You might have heard the old adage “his bark is worse than his bite” which generally suggests that a person/dog is not as bad or dangerous as he seems, however, there is nothing more terrifying than a dog bearing down on you, about to sink his gnashers into your juicy flesh.
Dog bites can cause terrible trauma, often scarring a person for life, both literally and figuratively. While we hope that our trusty hound won’t be one of the offenders, sometimes the most docile-seeming dog may still bite and there are several possible reasons for this.
These are the most common reasons for a dog to bite:
- Protecting his territory – dogs are territorial by nature and if he perceives a person to be an intruder, this can trigger a bite.
- Fear – sometimes a dog, if cornered, may bite because he simply does not know what else to do. His fight/flight response kicks in and sometimes the “fight” wins.
- Maternity – the mothering instinct in both humans and dogs is exceptionally strong- we will often protect our cubs above all else, therefore, if someone handles a puppy, the mother might not take kindly to this and bite to put her point across.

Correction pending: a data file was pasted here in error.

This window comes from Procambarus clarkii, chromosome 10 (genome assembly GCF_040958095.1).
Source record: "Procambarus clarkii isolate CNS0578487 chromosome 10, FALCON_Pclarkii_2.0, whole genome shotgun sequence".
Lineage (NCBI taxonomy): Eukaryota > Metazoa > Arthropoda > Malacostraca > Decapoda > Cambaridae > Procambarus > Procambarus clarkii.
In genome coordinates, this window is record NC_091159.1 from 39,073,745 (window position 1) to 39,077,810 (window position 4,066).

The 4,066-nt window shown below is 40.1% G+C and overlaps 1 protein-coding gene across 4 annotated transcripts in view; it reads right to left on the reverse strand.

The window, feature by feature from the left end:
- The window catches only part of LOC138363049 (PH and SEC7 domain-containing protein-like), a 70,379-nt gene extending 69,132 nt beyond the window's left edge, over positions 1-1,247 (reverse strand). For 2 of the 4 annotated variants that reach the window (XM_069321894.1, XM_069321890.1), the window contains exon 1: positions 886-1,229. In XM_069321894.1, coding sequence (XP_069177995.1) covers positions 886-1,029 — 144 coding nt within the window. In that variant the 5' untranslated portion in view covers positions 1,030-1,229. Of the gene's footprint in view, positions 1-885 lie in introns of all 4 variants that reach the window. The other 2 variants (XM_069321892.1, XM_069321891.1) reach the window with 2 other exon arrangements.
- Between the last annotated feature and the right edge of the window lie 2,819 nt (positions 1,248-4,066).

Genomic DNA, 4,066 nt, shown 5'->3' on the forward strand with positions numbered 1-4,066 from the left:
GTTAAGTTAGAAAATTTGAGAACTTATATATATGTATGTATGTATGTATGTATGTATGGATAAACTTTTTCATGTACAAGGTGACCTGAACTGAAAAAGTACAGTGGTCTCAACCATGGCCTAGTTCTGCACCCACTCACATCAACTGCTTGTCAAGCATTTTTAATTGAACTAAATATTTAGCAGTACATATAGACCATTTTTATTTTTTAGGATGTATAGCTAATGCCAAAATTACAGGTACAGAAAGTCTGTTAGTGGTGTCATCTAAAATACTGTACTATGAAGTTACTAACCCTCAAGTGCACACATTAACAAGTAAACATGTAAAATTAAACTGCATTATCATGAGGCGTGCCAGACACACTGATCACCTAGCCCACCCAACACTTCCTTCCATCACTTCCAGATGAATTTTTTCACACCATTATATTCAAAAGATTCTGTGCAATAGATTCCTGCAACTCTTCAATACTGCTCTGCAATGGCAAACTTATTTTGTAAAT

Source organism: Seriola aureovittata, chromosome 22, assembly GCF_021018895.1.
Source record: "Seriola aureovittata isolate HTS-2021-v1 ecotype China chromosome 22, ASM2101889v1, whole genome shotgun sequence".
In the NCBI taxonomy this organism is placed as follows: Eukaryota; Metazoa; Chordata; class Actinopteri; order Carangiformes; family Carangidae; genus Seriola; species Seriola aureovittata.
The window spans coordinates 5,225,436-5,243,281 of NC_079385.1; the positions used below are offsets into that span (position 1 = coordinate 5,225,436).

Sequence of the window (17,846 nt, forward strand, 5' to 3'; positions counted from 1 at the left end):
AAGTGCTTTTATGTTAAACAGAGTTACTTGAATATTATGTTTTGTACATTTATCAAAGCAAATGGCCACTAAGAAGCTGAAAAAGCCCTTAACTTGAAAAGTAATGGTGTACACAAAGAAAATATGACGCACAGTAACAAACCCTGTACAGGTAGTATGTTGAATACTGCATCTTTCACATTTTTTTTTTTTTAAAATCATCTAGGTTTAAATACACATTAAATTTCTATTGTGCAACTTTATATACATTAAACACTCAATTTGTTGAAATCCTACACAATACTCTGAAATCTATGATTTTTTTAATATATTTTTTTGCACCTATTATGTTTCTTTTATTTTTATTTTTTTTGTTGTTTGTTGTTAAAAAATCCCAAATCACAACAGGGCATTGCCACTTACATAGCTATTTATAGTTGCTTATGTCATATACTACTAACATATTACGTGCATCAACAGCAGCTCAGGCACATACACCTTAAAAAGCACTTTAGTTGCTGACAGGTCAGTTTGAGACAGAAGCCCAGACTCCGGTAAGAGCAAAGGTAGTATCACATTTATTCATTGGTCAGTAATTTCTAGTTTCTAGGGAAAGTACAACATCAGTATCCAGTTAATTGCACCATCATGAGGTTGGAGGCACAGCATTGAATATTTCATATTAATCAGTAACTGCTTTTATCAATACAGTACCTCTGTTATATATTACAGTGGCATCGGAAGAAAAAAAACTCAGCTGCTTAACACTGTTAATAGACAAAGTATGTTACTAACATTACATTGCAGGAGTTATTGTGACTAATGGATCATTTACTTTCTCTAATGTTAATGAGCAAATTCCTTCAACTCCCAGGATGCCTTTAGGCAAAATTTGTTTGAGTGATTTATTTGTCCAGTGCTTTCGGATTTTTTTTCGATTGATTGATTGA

- Prey – dogs, although domesticated, still have the same primal urges as their forefathers and will often attack a smaller, defenseless animal or person, simply because it is weaker and/or annoying.
- Possessiveness – our dogs love us and generally see us as belonging to them so it stands to reason that if they perceive us to be under threat they will attack. By the same token, if he is eating and suspects someone wants his food this will do the same!
Avoidance and management of the above-mentioned situations are the best techniques to prevent a dog from biting.
Feature Image Source: Pixabay